Let’s get rid of lots of people so that lots of people won’t die
Needless to say, most of the people who care about the environment are well-meaning and decent (agree or disagree about specific issues), but there is an increasingly vocal and increasingly influential section of the green movement with quite totalitarian tendencies. For some of them it’s no doubt all about “saving the Earth”, for others it’s an excuse to radically change the society they hate.
On the one hand, Bill Nye, “the Science Guy”, is looking forward to old people dying because they are hampering the fight against climate change:
It just sounds like people are scared. It just sounds like people are afraid. And the people who are afraid in general — with due respect, and I am now one of them — are older. Climate change deniers, by way of example, are older. It’s generational. So we’re just going to have to wait for those people to “age out,” as they say. “Age out” is a euphemism for “die.” But it’ll happen, I guarantee you — that’ll happen.
On the other hand, there are scientists, who not surprisingly find that fewer people equals fewer emissions:
We’ve all heard of ways to reduce our carbon footprint: biking to work, eating less meat, recycling.
But there’s another way to help the climate. A recent study from Lund University in Sweden shows that the biggest way to reduce climate change is to have fewer children.
“I knew this was a sensitive topic to bring up,” says study co-author Kimberly Nicholas on NPR’s Morning Edition. “Certainly it’s not my place as a scientist to dictate choices for other people. But I do think it is my place to do the analysis and report it fairly.”
The study concludes that four high-impact ways to reduce CO2 gas emissions include having fewer children, living without a car, avoiding airplane travel and eating a vegetarian diet.
By the numbers, any of these lifestyle changes drastically reduces carbon emissions compared to more common practices like recycling, using energy-efficient light bulbs and line-drying clothes.
- having one fewer child (an average for developed countries of 58.6 metric ton CO2-equivalent (tCO2e) emission reductions per year;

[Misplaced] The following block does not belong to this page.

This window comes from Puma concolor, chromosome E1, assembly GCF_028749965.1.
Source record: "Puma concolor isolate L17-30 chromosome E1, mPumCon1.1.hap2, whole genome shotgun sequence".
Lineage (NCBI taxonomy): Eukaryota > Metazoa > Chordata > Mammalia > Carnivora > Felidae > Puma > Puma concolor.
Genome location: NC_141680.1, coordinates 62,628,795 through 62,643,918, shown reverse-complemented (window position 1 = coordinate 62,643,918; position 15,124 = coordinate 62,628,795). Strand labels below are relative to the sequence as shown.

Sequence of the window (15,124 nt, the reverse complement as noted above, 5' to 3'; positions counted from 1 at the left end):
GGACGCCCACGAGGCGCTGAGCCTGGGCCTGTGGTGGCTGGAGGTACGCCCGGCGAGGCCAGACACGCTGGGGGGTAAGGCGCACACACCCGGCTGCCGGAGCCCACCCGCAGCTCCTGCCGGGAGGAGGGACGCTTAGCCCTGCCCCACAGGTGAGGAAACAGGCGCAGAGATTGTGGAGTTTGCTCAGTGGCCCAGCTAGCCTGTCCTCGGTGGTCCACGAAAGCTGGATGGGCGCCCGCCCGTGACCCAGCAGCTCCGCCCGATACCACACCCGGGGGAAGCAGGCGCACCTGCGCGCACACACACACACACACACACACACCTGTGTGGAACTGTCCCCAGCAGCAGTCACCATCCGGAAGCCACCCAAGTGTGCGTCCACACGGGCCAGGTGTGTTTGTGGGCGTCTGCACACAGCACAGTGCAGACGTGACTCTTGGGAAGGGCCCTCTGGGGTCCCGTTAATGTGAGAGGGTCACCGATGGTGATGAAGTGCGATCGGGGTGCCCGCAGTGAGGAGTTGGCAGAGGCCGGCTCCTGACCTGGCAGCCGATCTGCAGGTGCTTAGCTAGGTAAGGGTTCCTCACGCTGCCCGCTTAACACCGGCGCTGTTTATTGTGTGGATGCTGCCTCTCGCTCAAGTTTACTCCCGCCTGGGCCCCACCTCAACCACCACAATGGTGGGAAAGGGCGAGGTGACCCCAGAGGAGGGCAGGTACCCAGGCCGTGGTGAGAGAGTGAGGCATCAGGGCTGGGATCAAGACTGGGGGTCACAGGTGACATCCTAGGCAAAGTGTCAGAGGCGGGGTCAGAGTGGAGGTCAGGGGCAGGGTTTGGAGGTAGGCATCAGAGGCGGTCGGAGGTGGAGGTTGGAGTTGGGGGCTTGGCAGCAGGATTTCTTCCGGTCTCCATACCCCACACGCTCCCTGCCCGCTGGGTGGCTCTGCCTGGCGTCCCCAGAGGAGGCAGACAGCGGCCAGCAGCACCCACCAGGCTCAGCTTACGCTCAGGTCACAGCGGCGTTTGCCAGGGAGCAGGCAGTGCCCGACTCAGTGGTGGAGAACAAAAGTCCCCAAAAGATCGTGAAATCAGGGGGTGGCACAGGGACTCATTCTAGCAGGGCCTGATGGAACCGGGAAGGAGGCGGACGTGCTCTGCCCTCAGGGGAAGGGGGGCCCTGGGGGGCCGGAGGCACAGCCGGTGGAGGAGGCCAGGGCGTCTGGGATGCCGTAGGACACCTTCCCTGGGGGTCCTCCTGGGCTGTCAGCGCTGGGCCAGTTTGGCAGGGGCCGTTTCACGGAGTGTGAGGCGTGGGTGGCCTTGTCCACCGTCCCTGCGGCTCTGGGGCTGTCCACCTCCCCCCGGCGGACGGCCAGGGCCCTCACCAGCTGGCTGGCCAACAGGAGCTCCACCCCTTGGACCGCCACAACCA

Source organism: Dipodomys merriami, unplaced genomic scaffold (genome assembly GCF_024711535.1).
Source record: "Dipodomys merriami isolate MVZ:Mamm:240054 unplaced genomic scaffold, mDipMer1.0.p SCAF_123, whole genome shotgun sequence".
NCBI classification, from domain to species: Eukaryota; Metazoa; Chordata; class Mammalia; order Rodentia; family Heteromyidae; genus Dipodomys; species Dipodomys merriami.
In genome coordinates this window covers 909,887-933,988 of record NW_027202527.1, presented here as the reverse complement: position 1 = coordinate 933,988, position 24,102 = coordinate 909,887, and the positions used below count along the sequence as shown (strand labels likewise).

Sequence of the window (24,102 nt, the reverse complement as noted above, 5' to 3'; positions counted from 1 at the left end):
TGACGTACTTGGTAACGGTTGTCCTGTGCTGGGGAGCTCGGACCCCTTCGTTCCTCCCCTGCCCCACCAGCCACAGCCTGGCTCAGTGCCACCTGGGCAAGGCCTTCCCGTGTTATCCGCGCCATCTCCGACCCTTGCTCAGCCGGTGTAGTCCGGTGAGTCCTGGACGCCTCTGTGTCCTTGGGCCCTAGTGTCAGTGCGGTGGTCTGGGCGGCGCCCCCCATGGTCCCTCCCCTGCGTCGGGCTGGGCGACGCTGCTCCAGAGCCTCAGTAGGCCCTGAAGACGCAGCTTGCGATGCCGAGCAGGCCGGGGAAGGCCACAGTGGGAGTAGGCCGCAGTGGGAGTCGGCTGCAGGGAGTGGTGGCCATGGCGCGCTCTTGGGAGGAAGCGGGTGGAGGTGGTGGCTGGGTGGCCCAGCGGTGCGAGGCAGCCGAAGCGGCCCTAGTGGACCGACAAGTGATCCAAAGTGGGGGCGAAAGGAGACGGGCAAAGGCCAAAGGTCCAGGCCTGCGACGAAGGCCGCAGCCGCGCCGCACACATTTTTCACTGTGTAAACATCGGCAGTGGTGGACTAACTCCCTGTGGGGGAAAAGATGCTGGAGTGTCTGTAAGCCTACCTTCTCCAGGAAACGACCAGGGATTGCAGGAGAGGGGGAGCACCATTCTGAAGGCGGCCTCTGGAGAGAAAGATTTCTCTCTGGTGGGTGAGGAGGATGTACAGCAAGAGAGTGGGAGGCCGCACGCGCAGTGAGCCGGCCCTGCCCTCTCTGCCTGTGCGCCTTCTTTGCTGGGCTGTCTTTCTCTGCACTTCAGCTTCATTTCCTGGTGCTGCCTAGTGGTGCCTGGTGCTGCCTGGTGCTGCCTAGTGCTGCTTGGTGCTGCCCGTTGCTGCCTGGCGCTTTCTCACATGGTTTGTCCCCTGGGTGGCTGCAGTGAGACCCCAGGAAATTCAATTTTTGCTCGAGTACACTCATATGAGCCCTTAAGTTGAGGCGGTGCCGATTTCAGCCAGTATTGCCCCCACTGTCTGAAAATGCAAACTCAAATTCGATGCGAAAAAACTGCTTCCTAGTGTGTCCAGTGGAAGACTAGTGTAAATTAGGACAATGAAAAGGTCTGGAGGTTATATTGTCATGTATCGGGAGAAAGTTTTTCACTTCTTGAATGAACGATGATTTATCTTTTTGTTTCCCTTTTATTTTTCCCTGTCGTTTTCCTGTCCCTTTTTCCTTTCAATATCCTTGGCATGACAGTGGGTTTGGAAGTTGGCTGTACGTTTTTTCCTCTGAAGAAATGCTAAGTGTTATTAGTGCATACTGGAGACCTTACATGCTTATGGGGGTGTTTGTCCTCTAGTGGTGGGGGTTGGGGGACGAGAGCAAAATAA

- living car-free (2.4 tCO2e saved per year);
- avoiding airplane travel (1.6 tCO2e saved per round trip trans-Atlantic flight); and
- eating a plant-based diet (0.8 tCO2e saved per year).
Which basically means that a child is as bad as 24 cars. Based on this research, we shouldn’t be talking about emission trading schemes, we should be talking about children trading schemes. And no doubt we will.
The problem is, the developing countries already have far fewer children than they used to; only a few – like the United States – have fertility levels above replacement levels. In countries like Italy or Spain, couple on average have one child. Everyone, the United Nations down, is forecasting the population throughout the developed world shrinking, often drastically, over the next 50 to 100 years. The demographic spiral we are already witnessing is quite unprecedented in human history in the absence of war, epidemic or famine.
But apparently we should have even fewer children.
The radical environmentalist’s perfect world is probably sometime around 2050 – where the old sceptical farts have died off and there are hardly any children. In other words, a world without a future. But also one without a present, because who will actually pay the taxes for the big government that the environmentalists coincidentally like so much?
But that’s only the developing world – a minority of the world population. At the moment, most of those yellow, brown and black people don’t produce all that many emissions, certainly per capita. But how to keep them down? After all, their low standards of living are not a matter of choice; most of the world’s other billions aspire to a lifestyle that, if not exactly comparable to the one throughout the developed world, is significantly better than they have at the moment. And that involves emissions; hell of a lot of emissions. Because let’s face it, no renewable source of energy will supply the necessary energy levels in a foreseeable future – not until they achieve the output, reliability and price comparable to coal and gas.
Neither Bill Nye nor the Swedish scientists are radicals who think that Gaia is sick, humankind is a disease, and population reduction and de-industrialisation are the cure. But the sentiments they espouse and the research they produce feeds into the poisonous stream of anti-humanist thought. In the past, human life was considered sacred, valued and important; now all life, except human, is.
I’m optimistic about the basic reasonableness and decency of our societies and I don’t foresee any state introducing a “one-child” policy, for example. I firmly believe that the scientific and technological progress, which no doubt creates many problems, will also solve them in the longer term, and it will do so before any budding totalitarians are able to introduce their crazy schemes.
Let’s not forget – we all have a choice now. If you are really worried about your impact on Mother Earth – “exit” now. If you think children are a plague upon Gaia – please, please, please, don’t breed. Have your human sacrifices to appease the angry gods. But you go first.